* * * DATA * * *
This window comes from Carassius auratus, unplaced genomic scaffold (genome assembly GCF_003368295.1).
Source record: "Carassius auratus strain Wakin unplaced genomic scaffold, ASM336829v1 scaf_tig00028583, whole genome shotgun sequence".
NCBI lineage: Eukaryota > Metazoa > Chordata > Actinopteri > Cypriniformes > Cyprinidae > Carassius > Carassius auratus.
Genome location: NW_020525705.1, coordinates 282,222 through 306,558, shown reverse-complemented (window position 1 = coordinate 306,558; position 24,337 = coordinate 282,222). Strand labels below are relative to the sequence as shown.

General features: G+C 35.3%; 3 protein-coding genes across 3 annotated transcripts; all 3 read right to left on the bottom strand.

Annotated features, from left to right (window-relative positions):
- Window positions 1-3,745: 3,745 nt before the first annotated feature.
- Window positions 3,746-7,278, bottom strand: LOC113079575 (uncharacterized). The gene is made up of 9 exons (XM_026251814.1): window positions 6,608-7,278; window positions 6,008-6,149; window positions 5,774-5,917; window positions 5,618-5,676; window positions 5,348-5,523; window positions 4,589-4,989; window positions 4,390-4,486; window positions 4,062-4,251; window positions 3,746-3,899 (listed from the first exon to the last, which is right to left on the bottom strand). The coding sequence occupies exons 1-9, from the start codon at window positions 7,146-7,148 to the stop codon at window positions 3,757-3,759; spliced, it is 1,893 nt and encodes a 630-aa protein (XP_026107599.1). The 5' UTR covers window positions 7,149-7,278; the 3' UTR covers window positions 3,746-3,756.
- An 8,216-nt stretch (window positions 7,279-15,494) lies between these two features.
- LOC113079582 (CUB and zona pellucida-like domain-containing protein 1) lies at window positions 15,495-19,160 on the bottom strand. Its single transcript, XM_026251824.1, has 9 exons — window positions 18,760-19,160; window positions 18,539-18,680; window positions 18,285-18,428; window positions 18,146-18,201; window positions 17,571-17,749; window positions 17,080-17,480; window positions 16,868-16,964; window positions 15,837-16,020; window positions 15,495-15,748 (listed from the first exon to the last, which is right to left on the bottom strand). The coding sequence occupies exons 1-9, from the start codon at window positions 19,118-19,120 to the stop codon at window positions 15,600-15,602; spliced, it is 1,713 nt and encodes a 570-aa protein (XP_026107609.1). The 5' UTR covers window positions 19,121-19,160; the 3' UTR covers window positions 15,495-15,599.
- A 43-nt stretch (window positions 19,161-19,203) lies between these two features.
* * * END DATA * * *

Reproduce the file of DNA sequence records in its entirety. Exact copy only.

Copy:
This window comes from Carassius auratus, unplaced genomic scaffold (genome assembly GCF_003368295.1).
Source record: "Carassius auratus strain Wakin unplaced genomic scaffold, ASM336829v1 scaf_tig00028583, whole genome shotgun sequence".
NCBI lineage: Eukaryota > Metazoa > Chordata > Actinopteri > Cypriniformes > Cyprinidae > Carassius > Carassius auratus.
Genome location: NW_020525705.1, coordinates 282,222 through 306,558, shown reverse-complemented (window position 1 = coordinate 306,558; position 24,337 = coordinate 282,222). Strand labels below are relative to the sequence as shown.

General features: G+C 35.3%; 3 protein-coding genes across 3 annotated transcripts; all 3 read right to left on the bottom strand.

Annotated features, from left to right (window-relative positions):
- Window positions 1-3,745: 3,745 nt before the first annotated feature.
- Window positions 3,746-7,278, bottom strand: LOC113079575 (uncharacterized). The gene is made up of 9 exons (XM_026251814.1): window positions 6,608-7,278; window positions 6,008-6,149; window positions 5,774-5,917; window positions 5,618-5,676; window positions 5,348-5,523; window positions 4,589-4,989; window positions 4,390-4,486; window positions 4,062-4,251; window positions 3,746-3,899 (listed from the first exon to the last, which is right to left on the bottom strand). The coding sequence occupies exons 1-9, from the start codon at window positions 7,146-7,148 to the stop codon at window positions 3,757-3,759; spliced, it is 1,893 nt and encodes a 630-aa protein (XP_026107599.1). The 5' UTR covers window positions 7,149-7,278; the 3' UTR covers window positions 3,746-3,756.
- An 8,216-nt stretch (window positions 7,279-15,494) lies between these two features.
- LOC113079582 (CUB and zona pellucida-like domain-containing protein 1) lies at window positions 15,495-19,160 on the bottom strand. Its single transcript, XM_026251824.1, has 9 exons — window positions 18,760-19,160; window positions 18,539-18,680; window positions 18,285-18,428; window positions 18,146-18,201; window positions 17,571-17,749; window positions 17,080-17,480; window positions 16,868-16,964; window positions 15,837-16,020; window positions 15,495-15,748 (listed from the first exon to the last, which is right to left on the bottom strand). The coding sequence occupies exons 1-9, from the start codon at window positions 19,118-19,120 to the stop codon at window positions 15,600-15,602; spliced, it is 1,713 nt and encodes a 570-aa protein (XP_026107609.1). The 5' UTR covers window positions 19,121-19,160; the 3' UTR covers window positions 15,495-15,599.
- A 43-nt stretch (window positions 19,161-19,203) lies between these two features.